Michael Owen McElhanon

United States Air Force
06 January 1934 - 06 February 1979
Fort Worth, Texas
Panel 48W Line 029



USAF Pilot

Purple Heart, Air Medal, National Defense, Vietnam Service, Vietnam Campaign

The database page for Michael Owen McElhanon

17 Nov 2002

His sacrifice for our country was great! I wore his bracelet for many years. I lived in the same town and went to school with his two daughters, Kelly and Paige. I know he would have been very proud of them.

Stephanie Wingo
E-mail address is not available.

13 Feb 2003

Mike was my best friend in the Air Force. We were flight instructors together and flew some of the same fighter aircraft. We flew each other's wing on many occasions over the years, and I like to think that we are still each other's wingman.

Our wives are best of friends and Marion and I are the God-parents of Mike and Sandy's daughters -- Kelly and Paige.

Mike was a man's man, a gentle man, a patriot and hero. Those of us who shared friendship with him were truly blessed and we will fondly remember him always. The copper bracelet that I wore that contains his name as MIA is now beside me on my desk.

From his friends,
Clay and Marion Wilkins

22 Sep 2004

My name is Vance and I am 5 years old. My mommy gave me a bracelet that has Col McElhanon's name on it. My daddy and I searched the web and that is how I found this web-site. My mommy got the bracelet at the Vietnam Memorial Wall. My family and I are proud of Col McElhanon's honorable service and ultimate commitment to his country.

(typed by daddy)

02 Jul 2006

(Major) Michael McElhanon is also on my POW/MIA bracelet, the one I wore many years ago. It is really stunning to now finally find out about his bravery and tragic loss. My sympathy to his family. Please know that there were others, like me, praying for you and for him, and thinking about you all these years.

Sue Marshall

25 Jul 2006

Then-2ndLt Michael O. McElhanon was my instructor pilot when I was a student pilot in Class 56-S of what was then called "Jet Fighter Pilot Training" at Webb AFB, Texas. It was then my privilege to have known him closely, and to have met his fiance Sandy at graduation on 28 July 56 when he pinned my pilot's wings on me.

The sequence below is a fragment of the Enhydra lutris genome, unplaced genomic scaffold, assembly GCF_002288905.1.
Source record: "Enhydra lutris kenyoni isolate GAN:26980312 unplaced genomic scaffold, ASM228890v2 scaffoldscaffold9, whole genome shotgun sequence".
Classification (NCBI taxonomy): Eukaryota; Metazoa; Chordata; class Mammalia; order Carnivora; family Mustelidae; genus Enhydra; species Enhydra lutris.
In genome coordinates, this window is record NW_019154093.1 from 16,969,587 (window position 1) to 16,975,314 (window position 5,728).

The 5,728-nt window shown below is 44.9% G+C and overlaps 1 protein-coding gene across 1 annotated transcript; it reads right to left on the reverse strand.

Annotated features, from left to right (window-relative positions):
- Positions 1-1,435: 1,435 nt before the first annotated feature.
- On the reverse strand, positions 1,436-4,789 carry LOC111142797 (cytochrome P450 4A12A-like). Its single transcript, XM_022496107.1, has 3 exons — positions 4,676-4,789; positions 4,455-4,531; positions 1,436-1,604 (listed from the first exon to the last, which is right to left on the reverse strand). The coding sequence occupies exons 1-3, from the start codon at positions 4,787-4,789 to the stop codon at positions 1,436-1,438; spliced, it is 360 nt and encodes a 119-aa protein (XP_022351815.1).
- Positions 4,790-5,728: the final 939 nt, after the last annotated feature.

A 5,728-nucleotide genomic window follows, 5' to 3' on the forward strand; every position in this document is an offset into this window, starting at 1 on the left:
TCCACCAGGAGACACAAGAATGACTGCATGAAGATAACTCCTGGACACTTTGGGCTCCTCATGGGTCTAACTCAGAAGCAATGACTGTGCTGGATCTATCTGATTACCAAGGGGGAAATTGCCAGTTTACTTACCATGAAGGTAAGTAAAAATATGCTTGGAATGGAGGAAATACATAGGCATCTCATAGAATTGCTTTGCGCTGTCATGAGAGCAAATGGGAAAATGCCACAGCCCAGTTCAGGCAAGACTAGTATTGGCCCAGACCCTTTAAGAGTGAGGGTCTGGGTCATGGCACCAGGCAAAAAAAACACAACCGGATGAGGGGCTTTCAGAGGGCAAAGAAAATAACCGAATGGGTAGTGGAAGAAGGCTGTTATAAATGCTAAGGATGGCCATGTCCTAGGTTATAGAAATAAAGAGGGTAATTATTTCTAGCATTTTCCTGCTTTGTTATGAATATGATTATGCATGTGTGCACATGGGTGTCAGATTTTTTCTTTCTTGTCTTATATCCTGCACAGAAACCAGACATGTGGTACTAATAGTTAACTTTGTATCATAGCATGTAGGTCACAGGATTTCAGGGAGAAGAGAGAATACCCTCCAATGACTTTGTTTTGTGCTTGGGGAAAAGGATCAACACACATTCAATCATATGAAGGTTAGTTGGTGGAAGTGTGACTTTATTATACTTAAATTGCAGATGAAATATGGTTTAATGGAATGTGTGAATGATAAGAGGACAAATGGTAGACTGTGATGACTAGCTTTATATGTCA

A gentleman of the first order and a fun guy to be around, he was, nonetheless, a tough but fair instructor pilot who was as quick to criticize as he was to praise. What will remain a high point in my life was the day I landed the T-33 and, at his direction, taxied to the ramp whereupon he climbed out and sent me on my first jet solo flight. I had made the grade with Mike! I remember his parting words, "Don't come back with less than 100 gallons of fuel." What with burning 30 gallons per minute had I missed the approach, you can bet that I followed his directions!

The world is a better place because of Mike McElhanon, and I know that I speak for all those privileged to have closely associated with him to affirm that we are better persons because of that association. A loving husband, devoted father, loyal friend and "man's man," I salute Michael O. McElhanon.

From a former student pilot under his direction,
James E. Starnes

01 Aug 2006

I still have his MIA bracelet and will cherish it forever.
My thoughts and prayers are with his family.

Mary Haley

17 Jul 2007

As a 2Lt maintenance officer with the 29th Fighter Interceptor Squadron, Malmstrom AFB, Montana, from 1965 to 1967, I got to know then-Capt. Mike McElhanon well and viewed him with great admiration all the time I knew him. I would say that normally, the fighter pilots wouldn't exchange any more than the required debriefing notes to the maintenance officer, especially a second lieutenant. Mike was most generous with his time and took me aside on several occassions to tour the ramp and runway and to discuss the fine points of being a superb pilot. Mike never had a frown on his face, nor did I ever see him down about anything. He was an example for every junior officer in the squadron.